Science Foundation Ireland: Remit to fund applied and basic science key change
Commercial feature Expansion of the agency’s remit allows for an improved relationship between business and academia
Mark Ferguson, Director of of SFI Science Foundation Ireland, photographed in the Science Gallery, Dublin. Photograph: Bryan O’Brien
Last year saw a significant change to Science Foundation Ireland’s remit. As a result of legislative changes the agency now has a greater focus on creating economic impact and can fund applied as well as well as basic research. This may sound like a minor difference but it will have quite a significant impact on the way it operates in future.
“The expansion of the agency’s remit provides the basis for our focus in 2014,” says SFI director general Prof Mark Ferguson. “We are aiming to build on the past year’s achievements in creating impact for Ireland’s society and economy through excellent scientific research. SFI can now fund applied as well as oriented basic research. This is paramount as we continue to develop and grow the relationship between industry and academia on the island of Ireland. ”
This relationship is already strong with SFI-funded projects in 2013 responsible for 17 spin-out companies, 30 licensed technologies, 25 patents awarded, 80 patents filed, and 147 invention disclosures. Furthermore, SFI-funded researchers are involved in 1,067 collaborations with 702 companies – 540 collaborations with 274 multinational companies and 527 with 428 SMEs.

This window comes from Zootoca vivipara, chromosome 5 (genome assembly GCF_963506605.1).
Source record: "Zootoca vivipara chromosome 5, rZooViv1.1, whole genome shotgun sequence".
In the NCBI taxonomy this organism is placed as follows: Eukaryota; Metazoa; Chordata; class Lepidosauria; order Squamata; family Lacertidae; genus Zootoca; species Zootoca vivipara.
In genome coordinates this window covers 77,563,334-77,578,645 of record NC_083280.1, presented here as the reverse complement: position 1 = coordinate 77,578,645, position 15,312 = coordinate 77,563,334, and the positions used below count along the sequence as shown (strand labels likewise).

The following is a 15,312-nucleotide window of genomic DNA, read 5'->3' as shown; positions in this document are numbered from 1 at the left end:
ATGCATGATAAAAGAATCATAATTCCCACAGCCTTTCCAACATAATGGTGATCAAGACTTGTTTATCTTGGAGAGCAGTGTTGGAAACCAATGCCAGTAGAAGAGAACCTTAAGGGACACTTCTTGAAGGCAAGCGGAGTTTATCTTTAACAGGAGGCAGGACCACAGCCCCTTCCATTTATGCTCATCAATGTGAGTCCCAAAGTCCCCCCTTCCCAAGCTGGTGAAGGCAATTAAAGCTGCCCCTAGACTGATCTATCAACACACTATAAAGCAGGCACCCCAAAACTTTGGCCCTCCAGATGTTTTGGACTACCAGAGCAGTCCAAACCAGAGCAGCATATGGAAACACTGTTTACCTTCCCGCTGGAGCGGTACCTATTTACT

“We want to help excellent academic research groups in Ireland work with industry and we have a suite of programmes in place to help with that,” Prof Ferguson points out.
One of the exciting of these programmes is the SFI Industry Fellowship Scheme. Under this scheme SFI will fund any one of the 3,000 researchers it already supports in Ireland to work collaboratively with industry for a period of one year anywhere in the world.
“This is very much a career development programme.” Ferguson explains. “More than 90 per cent of our researchers go on to a career in the private sector but in many cases they don’t know what it’s like to work outside of academia in industrial research. This will give them that experience.”
But it is not all one-way traffic and there should be very real benefits for Ireland as well. “When the researcher goes to work with a company they will learn things about what that company is looking for from a research community in a country such as Ireland and we will be able to respond to that. They might also find that there is a view that there are things we could be doing better here and that will be important as well.”
And then there is also the prospect that the company finds the experience of working with the researcher such a good one that it starts to consider investing in Ireland.
Back home there is also the prospect of the scheme helping to support industry research efforts which might not happen otherwise. Ferguson cites the example of a multinational firm located here which is trying to win a new research mandate from its overseas parent. “There is no limit to the number of research (efforts) a company can collaborate with under the scheme so they could take on a group of people to help with the early stages of the research and prove that it can be done here. Also, there are indigenous SMEs which are effectively locked out of research because they lack the expertise or the cash and this could be a way in for them.”